Question: To this point, we have used common-size analysis to evaluate just one company, Coca-Cola. Common-size analysis is, however, also an effective way of comparing two companies with different levels of revenues and assets. For example, suppose one company has operating income of $100,000, and a competing company has operating income of $2,000,000. If both companies have similar levels of net sales and total assets, it is reasonable to assume that the more profitable company is the better performer. However, most companies are not the same size. How do we compare companies of different sizes?
Answer: This is where common-size analysis can help. Figure 13.7 "Common-Size Income Statement Analysis for " shows an income statement comparison for Coca-Cola and PepsiCo using common-size analysis. (The information for Coca-Cola comes from Figure 13.5 "Common-Size Income Statement Analysis for ", and the information for PepsiCo comes from the solution to part 1 of Note 13.15 "Review Problem 13.2" at the end of this segment.)
Figure 13.7 Common-Size Income Statement Analysis for Coca-Cola and PepsiCo
Note that rounding issues sometimes cause subtotals in the percent column to be off by a small amount.
Notice that PepsiCo has the highest net sales at $57,838,000,000 versus Coca-Cola at $35,119,000,000. Once converted to common-size percentages, however, we see that Coca-Cola outperforms PepsiCo in virtually every income statement category. Coca-Cola’s cost of goods sold is 36.1 percent of net sales compared to 45.9 percent at PepsiCo. Coca-Cola’s gross margin is 63.9 percent of net sales compared to 54.1 percent at PepsiCo. Coca-Cola’s operating income is 24.1 percent of sales compared to 14.4 percent at PepsiCo. Figure 13.8 "Comparison of Common-Size Gross Margin and Operating Income for " compares common-size gross margin and operating income for Coca-Cola and PepsiCo.
Figure 13.8 Comparison of Common-Size Gross Margin and Operating Income for Coca-Cola and PepsiCo
Common-size analysis enables us to compare companies on equal ground, and as this analysis shows, Coca-Cola is outperforming PepsiCo in terms of income statement information. However, as you will learn in this chapter, there are many other measures to consider before concluding that Coca-Cola is winning the financial performance battle.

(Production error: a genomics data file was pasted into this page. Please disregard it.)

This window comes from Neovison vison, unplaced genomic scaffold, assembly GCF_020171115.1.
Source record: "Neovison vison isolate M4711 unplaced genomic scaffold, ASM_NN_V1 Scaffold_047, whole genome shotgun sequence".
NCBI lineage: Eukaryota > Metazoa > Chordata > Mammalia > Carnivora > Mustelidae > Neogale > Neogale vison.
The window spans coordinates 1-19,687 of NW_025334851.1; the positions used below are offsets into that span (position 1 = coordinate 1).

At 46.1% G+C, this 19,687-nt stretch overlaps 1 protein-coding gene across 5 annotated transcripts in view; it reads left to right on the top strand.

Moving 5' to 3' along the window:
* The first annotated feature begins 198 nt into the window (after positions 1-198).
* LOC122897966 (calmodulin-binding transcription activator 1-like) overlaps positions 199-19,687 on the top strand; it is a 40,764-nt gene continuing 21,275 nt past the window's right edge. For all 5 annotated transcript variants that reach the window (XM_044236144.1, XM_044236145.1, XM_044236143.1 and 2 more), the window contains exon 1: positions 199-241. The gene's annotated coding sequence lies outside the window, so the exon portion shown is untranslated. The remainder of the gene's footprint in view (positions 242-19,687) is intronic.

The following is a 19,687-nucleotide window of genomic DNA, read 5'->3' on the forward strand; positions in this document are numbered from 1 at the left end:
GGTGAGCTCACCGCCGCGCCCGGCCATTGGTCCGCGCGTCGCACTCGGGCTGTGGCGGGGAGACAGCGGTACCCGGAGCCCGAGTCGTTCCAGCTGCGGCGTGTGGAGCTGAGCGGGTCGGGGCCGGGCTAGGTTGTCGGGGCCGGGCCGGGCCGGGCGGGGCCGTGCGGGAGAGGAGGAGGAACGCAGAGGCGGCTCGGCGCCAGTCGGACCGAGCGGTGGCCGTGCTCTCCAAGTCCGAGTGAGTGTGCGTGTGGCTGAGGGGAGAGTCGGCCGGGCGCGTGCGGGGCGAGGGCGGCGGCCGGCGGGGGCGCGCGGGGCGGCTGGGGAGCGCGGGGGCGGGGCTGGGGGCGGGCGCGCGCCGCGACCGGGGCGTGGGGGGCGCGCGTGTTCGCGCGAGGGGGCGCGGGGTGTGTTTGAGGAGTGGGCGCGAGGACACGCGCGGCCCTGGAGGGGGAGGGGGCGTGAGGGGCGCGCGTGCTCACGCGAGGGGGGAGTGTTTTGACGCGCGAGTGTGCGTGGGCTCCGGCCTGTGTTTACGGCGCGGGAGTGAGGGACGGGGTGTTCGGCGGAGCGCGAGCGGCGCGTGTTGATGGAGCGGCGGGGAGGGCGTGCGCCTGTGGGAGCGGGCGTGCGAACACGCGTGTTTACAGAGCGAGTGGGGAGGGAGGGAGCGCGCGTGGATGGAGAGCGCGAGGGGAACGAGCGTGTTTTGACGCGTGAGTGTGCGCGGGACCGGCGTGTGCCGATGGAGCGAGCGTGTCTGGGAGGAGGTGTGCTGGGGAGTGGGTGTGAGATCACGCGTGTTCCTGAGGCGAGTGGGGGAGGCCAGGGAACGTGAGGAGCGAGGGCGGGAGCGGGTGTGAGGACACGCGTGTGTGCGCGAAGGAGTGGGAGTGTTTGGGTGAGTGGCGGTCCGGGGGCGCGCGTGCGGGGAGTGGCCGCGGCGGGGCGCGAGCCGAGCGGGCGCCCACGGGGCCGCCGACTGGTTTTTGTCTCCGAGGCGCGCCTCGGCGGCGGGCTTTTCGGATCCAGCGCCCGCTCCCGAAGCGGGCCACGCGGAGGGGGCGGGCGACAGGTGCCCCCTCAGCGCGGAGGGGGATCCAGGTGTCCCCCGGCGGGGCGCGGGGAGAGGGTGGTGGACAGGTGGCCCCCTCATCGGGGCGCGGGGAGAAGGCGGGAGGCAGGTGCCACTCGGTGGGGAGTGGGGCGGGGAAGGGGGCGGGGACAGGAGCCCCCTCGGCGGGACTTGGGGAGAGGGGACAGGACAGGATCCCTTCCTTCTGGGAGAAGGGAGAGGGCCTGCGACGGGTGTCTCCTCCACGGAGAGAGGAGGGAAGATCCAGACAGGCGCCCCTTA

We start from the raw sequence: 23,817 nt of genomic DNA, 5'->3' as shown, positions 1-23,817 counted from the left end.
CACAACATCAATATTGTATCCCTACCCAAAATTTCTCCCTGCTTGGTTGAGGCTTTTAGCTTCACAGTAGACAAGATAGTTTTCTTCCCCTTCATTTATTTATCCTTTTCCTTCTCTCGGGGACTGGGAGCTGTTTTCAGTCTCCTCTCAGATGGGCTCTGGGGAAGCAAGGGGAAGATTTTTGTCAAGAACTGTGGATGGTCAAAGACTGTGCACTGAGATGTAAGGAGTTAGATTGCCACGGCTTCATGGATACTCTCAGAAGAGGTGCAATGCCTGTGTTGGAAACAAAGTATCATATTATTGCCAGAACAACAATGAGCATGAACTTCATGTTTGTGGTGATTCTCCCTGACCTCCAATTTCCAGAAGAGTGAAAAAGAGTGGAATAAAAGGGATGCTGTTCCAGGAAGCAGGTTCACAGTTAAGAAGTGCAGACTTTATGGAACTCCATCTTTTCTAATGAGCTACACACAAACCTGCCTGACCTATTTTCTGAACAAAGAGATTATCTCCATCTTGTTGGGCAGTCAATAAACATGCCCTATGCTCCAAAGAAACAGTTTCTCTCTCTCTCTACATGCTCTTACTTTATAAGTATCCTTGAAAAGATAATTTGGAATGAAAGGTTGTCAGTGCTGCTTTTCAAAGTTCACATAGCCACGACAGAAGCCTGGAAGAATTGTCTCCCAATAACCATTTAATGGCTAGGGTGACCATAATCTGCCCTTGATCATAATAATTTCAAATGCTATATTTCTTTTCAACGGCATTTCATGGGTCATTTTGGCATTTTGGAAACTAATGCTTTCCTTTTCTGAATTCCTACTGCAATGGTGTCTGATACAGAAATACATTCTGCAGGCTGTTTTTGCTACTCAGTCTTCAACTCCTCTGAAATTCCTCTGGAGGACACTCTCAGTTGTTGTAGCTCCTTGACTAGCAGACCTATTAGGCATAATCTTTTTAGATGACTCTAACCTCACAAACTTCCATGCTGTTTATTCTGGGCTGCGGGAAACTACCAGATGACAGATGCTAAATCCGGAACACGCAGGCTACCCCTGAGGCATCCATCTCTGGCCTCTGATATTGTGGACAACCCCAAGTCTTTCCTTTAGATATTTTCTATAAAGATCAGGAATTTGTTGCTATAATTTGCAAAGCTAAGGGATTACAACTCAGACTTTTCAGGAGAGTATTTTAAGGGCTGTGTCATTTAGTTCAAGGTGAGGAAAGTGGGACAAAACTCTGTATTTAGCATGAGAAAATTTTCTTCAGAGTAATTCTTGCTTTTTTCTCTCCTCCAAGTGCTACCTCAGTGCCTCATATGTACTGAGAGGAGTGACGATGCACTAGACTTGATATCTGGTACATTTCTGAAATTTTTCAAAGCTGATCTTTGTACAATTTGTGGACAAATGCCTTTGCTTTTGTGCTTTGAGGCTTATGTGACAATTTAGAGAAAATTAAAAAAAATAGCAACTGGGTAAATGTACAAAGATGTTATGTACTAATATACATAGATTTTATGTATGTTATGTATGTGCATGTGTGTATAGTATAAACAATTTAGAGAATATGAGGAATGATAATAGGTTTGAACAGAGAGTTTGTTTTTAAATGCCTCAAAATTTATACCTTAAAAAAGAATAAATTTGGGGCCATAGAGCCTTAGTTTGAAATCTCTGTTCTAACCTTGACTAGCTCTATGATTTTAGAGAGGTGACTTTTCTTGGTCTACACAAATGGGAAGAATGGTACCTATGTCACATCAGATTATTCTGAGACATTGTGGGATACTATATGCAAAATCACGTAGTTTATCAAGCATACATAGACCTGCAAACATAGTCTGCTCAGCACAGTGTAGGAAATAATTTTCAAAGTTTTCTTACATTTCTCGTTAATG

Common-size analysis is obviously crucial to comparative analysis. In fact, some sources of industry data present the information exclusively in a common-size format, and most of the accounting software available today has been engineered to facilitate this type of analysis.
Common-Size Analysis Using Accounting Software
Most accounting computer programs, including QuickBooks, Peachtree, and MAS 90, provide common-size analysis reports. You simply select the appropriate report format and financial statement date, and the system prints the report. Thus accountants using this type of software can focus more on analyzing common-size information than on preparing it.
Refer to the information presented in Note 13.10 "Review Problem 13.1" for PepsiCo, and perform the following:
Solution to Review Problem 13.2
Note: All percentages use net sales as the base. For example, 2010 cost of goods sold percent of 45.9 percent equals $26,575 cost of goods sold ÷ $57,838 net sales. Note that rounding issues sometimes cause subtotals in the percent column to be off by a small amount.
Note: All percentages use total assets or total liabilities and shareholders’ equity as the base. For example, 2010 cash and cash equivalents percent of 8.7 percent equals $5,943 ÷ $68,153. Note that rounding issues sometimes cause subtotals in the percent column to be off by a small amount.
The composition of PepsiCo’s income statement remained relatively consistent from 2009 to 2010. The most notable change occurred with selling and administrative expenses, which increased from 34.8 percent of sales in 2009 to 39.4 percent of sales in 2010. This in turn drove down operating income from 18.6 percent in 2009 to 14.4 percent in 2010. This also likely caused the decrease in income before taxes, income tax expense, and net income.
The composition of PepsiCo’s balance sheet had some significant changes from 2009 to 2010. The most notable changes occurred with intangible assets (23.0 percent in 2009 versus 41.8 percent in 2010), other assets (13.7 percent in 2009 versus 4.5 percent in 2010), short-term obligations (1.2 percent in 2009 versus 7.2 percent in 2010), long-term debt (18.6 percent in 2009 versus 29.3 percent in 2010), common stock (0.7 percent in 2009 versus 6.7 percent in 2010), and retained earnings (86.4 percent in 2009 versus 54.9 percent in 2010).